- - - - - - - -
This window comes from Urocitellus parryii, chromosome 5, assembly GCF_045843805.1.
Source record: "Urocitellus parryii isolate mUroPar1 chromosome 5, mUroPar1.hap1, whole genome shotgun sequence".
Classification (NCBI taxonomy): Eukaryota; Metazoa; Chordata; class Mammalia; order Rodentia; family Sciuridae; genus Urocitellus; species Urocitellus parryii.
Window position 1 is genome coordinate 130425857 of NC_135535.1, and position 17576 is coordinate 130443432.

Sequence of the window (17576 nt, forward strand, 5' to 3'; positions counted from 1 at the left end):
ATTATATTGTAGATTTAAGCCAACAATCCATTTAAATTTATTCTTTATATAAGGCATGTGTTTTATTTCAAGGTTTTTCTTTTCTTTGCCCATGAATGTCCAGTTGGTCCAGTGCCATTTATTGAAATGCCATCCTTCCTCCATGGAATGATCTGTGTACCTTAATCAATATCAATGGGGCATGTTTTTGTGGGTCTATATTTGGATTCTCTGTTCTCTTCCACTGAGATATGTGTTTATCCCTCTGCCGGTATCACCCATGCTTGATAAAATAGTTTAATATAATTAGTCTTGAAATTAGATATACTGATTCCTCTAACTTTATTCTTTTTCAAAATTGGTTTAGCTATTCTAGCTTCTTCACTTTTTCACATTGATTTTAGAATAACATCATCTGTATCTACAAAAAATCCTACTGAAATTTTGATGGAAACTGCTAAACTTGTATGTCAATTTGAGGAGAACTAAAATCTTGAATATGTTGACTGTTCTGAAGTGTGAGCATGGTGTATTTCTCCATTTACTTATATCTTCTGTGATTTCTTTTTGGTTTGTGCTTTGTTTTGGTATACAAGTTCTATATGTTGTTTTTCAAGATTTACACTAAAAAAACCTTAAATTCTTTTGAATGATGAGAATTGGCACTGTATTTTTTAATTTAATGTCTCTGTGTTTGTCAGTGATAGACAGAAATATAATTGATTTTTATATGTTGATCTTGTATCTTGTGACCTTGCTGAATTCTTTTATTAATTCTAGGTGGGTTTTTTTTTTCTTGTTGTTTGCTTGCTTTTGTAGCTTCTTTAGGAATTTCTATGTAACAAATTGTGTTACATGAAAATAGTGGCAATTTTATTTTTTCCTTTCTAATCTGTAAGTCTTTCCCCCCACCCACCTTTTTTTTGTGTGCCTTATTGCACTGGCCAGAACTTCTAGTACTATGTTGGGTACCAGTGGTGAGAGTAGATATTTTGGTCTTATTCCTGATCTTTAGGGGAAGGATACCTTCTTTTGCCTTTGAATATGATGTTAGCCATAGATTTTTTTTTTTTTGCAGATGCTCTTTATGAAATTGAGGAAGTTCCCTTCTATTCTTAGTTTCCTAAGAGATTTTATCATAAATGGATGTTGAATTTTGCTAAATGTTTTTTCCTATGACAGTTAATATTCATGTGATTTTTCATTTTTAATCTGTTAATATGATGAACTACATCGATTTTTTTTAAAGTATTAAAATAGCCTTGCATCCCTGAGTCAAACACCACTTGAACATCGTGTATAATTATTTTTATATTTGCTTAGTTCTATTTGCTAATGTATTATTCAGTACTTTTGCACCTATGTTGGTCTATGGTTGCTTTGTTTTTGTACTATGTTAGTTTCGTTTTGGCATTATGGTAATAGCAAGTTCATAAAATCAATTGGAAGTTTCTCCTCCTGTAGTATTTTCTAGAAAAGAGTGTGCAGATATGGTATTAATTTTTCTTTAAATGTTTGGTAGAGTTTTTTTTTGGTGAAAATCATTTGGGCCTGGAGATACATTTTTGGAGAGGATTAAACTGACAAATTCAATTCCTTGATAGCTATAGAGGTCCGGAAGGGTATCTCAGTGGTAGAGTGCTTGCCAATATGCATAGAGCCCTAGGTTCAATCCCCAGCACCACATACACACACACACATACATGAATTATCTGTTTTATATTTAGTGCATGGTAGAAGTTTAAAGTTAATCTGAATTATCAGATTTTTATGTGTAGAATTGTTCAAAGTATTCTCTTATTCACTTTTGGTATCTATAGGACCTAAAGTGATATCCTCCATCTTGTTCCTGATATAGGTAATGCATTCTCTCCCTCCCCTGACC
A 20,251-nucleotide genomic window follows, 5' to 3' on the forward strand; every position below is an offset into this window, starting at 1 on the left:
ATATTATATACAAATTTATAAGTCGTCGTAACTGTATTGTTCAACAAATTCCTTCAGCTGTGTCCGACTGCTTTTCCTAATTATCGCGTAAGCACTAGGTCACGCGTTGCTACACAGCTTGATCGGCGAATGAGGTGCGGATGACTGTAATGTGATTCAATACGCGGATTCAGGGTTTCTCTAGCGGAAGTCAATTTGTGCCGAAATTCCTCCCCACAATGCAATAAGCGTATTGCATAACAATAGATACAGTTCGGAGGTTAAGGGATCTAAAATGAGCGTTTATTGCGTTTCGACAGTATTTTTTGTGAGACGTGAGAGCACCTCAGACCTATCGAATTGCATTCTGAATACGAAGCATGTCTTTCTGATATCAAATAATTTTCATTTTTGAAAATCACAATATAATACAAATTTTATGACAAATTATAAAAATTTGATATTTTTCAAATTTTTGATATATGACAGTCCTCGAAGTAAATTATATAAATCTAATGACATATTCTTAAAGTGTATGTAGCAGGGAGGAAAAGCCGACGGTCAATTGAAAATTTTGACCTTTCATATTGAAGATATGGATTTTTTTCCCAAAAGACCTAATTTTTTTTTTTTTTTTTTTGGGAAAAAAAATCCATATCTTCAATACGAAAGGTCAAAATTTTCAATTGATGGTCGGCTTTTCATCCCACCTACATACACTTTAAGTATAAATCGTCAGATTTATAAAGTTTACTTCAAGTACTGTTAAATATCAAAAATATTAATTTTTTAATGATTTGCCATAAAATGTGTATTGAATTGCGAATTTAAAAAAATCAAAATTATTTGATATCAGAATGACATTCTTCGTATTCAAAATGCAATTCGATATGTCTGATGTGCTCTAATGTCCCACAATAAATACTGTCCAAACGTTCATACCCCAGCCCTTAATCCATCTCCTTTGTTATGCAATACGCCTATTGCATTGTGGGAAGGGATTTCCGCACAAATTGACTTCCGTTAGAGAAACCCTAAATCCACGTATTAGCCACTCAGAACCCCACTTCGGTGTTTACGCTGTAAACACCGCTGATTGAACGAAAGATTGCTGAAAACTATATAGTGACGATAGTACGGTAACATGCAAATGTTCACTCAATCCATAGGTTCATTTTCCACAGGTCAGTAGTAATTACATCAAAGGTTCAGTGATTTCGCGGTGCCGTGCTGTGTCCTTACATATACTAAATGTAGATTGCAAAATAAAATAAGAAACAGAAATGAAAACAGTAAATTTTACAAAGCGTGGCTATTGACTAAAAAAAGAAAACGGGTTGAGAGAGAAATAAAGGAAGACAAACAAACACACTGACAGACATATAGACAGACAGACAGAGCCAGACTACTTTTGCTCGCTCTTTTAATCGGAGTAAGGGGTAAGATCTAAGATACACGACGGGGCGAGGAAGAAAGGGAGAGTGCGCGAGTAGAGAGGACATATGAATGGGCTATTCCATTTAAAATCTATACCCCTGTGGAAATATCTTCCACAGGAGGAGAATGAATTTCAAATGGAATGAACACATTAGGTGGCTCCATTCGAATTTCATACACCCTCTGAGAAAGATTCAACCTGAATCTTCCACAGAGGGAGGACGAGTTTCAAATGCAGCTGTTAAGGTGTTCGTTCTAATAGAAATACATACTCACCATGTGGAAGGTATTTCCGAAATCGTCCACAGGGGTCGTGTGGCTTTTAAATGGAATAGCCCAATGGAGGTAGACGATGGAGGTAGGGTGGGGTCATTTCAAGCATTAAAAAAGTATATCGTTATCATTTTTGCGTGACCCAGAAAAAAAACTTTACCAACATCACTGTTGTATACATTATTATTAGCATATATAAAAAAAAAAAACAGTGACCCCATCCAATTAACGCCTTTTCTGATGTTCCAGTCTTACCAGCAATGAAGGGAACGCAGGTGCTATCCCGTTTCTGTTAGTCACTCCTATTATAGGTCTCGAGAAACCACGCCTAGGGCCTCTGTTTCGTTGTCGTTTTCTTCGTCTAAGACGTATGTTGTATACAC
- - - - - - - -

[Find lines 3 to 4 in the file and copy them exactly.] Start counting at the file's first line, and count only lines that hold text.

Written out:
Classification (NCBI taxonomy): Eukaryota; Metazoa; Chordata; class Mammalia; order Rodentia; family Sciuridae; genus Urocitellus; species Urocitellus parryii.
Window position 1 is genome coordinate 130425857 of NC_135535.1, and position 17576 is coordinate 130443432.